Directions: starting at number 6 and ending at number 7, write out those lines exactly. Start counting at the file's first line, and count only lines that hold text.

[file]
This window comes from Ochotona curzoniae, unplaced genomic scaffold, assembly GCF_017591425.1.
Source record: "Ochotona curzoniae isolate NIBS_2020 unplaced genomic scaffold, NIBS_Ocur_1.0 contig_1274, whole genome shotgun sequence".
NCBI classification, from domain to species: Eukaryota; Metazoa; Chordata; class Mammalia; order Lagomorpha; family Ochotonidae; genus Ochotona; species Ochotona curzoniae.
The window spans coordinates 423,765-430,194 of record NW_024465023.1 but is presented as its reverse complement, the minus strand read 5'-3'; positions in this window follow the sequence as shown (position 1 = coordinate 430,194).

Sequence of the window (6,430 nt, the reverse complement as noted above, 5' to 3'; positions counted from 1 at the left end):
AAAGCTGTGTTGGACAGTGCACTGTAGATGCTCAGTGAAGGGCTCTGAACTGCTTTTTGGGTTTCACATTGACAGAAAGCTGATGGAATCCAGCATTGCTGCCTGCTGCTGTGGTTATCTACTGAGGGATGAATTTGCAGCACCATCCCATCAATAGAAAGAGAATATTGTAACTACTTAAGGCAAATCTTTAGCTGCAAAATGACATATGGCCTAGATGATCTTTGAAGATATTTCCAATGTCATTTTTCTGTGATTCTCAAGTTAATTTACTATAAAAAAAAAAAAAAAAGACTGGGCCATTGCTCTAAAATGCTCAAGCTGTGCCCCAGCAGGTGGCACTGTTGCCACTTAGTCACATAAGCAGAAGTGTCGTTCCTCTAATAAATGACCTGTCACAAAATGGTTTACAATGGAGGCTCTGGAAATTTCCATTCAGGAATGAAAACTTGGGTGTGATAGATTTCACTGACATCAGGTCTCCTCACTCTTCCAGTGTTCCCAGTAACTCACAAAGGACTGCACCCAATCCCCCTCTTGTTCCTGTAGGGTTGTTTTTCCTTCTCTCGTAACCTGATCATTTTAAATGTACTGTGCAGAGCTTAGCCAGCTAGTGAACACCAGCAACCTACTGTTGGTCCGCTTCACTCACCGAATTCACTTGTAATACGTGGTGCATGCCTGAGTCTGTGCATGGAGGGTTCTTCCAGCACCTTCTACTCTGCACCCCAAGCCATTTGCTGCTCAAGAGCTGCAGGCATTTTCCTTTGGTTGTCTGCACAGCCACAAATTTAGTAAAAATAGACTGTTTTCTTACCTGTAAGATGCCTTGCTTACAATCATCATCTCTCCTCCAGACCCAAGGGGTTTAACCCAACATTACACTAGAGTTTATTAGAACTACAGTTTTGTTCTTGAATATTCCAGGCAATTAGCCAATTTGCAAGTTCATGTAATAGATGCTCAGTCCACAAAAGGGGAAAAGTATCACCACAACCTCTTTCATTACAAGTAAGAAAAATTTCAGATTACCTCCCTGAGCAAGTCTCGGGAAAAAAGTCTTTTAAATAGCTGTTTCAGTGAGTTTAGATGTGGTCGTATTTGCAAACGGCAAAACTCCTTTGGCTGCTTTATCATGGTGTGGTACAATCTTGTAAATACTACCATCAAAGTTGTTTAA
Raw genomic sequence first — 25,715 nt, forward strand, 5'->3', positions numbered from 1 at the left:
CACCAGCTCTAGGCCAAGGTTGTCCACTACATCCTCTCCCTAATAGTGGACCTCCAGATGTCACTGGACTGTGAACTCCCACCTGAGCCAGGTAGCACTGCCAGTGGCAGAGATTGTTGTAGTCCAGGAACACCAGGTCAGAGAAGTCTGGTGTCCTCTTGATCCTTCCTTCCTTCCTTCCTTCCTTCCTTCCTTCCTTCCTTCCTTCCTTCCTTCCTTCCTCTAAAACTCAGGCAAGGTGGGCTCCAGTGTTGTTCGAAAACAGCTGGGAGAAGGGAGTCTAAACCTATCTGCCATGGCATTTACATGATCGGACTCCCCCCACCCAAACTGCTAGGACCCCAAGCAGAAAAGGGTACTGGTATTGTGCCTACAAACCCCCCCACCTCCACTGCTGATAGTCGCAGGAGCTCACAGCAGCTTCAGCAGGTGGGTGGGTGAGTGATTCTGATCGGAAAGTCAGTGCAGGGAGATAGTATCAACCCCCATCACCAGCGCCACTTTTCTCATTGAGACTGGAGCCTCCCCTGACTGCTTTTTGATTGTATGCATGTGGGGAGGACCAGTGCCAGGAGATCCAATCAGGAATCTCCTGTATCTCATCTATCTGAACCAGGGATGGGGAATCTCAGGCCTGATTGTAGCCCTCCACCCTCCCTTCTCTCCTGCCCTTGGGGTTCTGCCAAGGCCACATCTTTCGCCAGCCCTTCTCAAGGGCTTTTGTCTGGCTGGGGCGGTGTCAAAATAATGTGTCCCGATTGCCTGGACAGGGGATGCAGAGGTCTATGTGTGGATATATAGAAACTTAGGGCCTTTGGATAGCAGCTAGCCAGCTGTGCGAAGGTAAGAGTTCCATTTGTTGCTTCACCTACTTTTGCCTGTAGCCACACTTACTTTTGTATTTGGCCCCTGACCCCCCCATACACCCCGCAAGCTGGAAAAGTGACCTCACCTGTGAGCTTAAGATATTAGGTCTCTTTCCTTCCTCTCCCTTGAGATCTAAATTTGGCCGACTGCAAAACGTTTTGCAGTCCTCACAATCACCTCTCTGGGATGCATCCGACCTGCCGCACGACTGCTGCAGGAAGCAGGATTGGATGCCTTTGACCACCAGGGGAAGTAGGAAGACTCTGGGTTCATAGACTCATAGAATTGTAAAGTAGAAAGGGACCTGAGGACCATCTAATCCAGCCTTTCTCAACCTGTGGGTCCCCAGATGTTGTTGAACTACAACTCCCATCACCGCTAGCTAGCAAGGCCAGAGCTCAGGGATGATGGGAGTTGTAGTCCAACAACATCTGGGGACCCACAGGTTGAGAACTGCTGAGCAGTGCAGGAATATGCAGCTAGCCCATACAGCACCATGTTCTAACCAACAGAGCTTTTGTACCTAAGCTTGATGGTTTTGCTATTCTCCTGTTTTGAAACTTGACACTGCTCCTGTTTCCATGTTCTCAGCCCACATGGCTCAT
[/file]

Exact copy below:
AAAGCTGTGTTGGACAGTGCACTGTAGATGCTCAGTGAAGGGCTCTGAACTGCTTTTTGGGTTTCACATTGACAGAAAGCTGATGGAATCCAGCATTGCTGCCTGCTGCTGTGGTTATCTACTGAGGGATGAATTTGCAGCACCATCCCATCAATAGAAAGAGAATATTGTAACTACTTAAGGCAAATCTTTAGCTGCAAAATGACATATGGCCTAGATGATCTTTGAAGATATTTCCAATGTCATTTTTCTGTGATTCTCAAGTTAATTTACTATAAAAAAAAAAAAAAAAGACTGGGCCATTGCTCTAAAATGCTCAAGCTGTGCCCCAGCAGGTGGCACTGTTGCCACTTAGTCACATAAGCAGAAGTGTCGTTCCTCTAATAAATGACCTGTCACAAAATGGTTTACAATGGAGGCTCTGGAAATTTCCATTCAGGAATGAAAACTTGGGTGTGATAGATTTCACTGACATCAGGTCTCCTCACTCTTCCAGTGTTCCCAGTAACTCACAAAGGACTGCACCCAATCCCCCTCTTGTTCCTGTAGGGTTGTTTTTCCTTCTCTCGTAACCTGATCATTTTAAATGTACTGTGCAGAGCTTAGCCAGCTAGTGAACACCAGCAACCTACTGTTGGTCCGCTTCACTCACCGAATTCACTTGTAATACGTGGTGCATGCCTGAGTCTGTGCATGGAGGGTTCTTCCAGCACCTTCTACTCTGCACCCCAAGCCATTTGCTGCTCAAGAGCTGCAGGCATTTTCCTTTGGTTGTCTGCACAGCCACAAATTTAGTAAAAATAGACTGTTTTCTTACCTGTAAGATGCCTTGCTTACAATCATCATCTCTCCTCCAGACCCAAGGGGTTTAACCCAACATTACACTAGAGTTTATTAGAACTACAGTTTTGTTCTTGAATATTCCAGGCAATTAGCCAATTTGCAAGTTCATGTAATAGATGCTCAGTCCACAAAAGGGGAAAAGTATCACCACAACCTCTTTCATTACAAGTAAGAAAAATTTCAGATTACCTCCCTGAGCAAGTCTCGGGAAAAAAGTCTTTTAAATAGCTGTTTCAGTGAGTTTAGATGTGGTCGTATTTGCAAACGGCAAAACTCCTTTGGCTGCTTTATCATGGTGTGGTACAATCTTGTAAATACTACCATCAAAGTTGTTTAA
Raw genomic sequence first — 25,715 nt, forward strand, 5'->3', positions numbered from 1 at the left: